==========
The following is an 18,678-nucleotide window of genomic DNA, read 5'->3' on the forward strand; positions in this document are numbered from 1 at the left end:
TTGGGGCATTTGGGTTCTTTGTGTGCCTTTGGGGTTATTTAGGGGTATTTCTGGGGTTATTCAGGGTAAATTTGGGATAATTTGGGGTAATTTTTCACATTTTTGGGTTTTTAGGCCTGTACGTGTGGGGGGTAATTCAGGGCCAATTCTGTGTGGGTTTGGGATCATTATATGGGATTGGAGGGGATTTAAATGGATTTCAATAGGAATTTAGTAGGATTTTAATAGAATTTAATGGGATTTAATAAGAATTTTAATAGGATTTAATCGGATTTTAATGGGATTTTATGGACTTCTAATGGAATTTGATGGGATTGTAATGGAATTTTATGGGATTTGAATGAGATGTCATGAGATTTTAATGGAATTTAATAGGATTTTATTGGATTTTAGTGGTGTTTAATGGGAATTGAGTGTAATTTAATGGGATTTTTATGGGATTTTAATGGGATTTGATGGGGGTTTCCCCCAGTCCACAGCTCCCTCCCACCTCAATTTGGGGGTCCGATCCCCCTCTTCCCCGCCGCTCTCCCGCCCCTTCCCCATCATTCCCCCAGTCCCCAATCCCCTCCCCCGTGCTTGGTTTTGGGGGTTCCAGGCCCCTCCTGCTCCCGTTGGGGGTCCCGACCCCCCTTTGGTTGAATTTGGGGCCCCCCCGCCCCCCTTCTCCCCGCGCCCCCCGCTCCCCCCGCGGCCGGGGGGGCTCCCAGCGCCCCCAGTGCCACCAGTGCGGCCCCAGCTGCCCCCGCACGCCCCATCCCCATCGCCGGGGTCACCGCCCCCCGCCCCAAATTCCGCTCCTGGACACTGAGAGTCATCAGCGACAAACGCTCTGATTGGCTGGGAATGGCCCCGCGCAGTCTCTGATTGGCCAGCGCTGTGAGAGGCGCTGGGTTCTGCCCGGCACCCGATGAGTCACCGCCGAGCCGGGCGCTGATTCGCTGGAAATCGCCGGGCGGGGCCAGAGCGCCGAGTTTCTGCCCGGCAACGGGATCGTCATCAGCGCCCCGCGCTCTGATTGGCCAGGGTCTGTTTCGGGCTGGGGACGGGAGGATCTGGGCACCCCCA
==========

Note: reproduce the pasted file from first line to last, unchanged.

The following is an 18,678-nucleotide window of genomic DNA, read 5'->3' on the forward strand; positions in this document are numbered from 1 at the left end:
TTGGGGCATTTGGGTTCTTTGTGTGCCTTTGGGGTTATTTAGGGGTATTTCTGGGGTTATTCAGGGTAAATTTGGGATAATTTGGGGTAATTTTTCACATTTTTGGGTTTTTAGGCCTGTACGTGTGGGGGGTAATTCAGGGCCAATTCTGTGTGGGTTTGGGATCATTATATGGGATTGGAGGGGATTTAAATGGATTTCAATAGGAATTTAGTAGGATTTTAATAGAATTTAATGGGATTTAATAAGAATTTTAATAGGATTTAATCGGATTTTAATGGGATTTTATGGACTTCTAATGGAATTTGATGGGATTGTAATGGAATTTTATGGGATTTGAATGAGATGTCATGAGATTTTAATGGAATTTAATAGGATTTTATTGGATTTTAGTGGTGTTTAATGGGAATTGAGTGTAATTTAATGGGATTTTTATGGGATTTTAATGGGATTTGATGGGGGTTTCCCCCAGTCCACAGCTCCCTCCCACCTCAATTTGGGGGTCCGATCCCCCTCTTCCCCGCCGCTCTCCCGCCCCTTCCCCATCATTCCCCCAGTCCCCAATCCCCTCCCCCGTGCTTGGTTTTGGGGGTTCCAGGCCCCTCCTGCTCCCGTTGGGGGTCCCGACCCCCCTTTGGTTGAATTTGGGGCCCCCCCGCCCCCCTTCTCCCCGCGCCCCCCGCTCCCCCCGCGGCCGGGGGGGCTCCCAGCGCCCCCAGTGCCACCAGTGCGGCCCCAGCTGCCCCCGCACGCCCCATCCCCATCGCCGGGGTCACCGCCCCCCGCCCCAAATTCCGCTCCTGGACACTGAGAGTCATCAGCGACAAACGCTCTGATTGGCTGGGAATGGCCCCGCGCAGTCTCTGATTGGCCAGCGCTGTGAGAGGCGCTGGGTTCTGCCCGGCACCCGATGAGTCACCGCCGAGCCGGGCGCTGATTCGCTGGAAATCGCCGGGCGGGGCCAGAGCGCCGAGTTTCTGCCCGGCAACGGGATCGTCATCAGCGCCCCGCGCTCTGATTGGCCAGGGTCTGTTTCGGGCTGGGGACGGGAGGATCTGGGCACCCCCA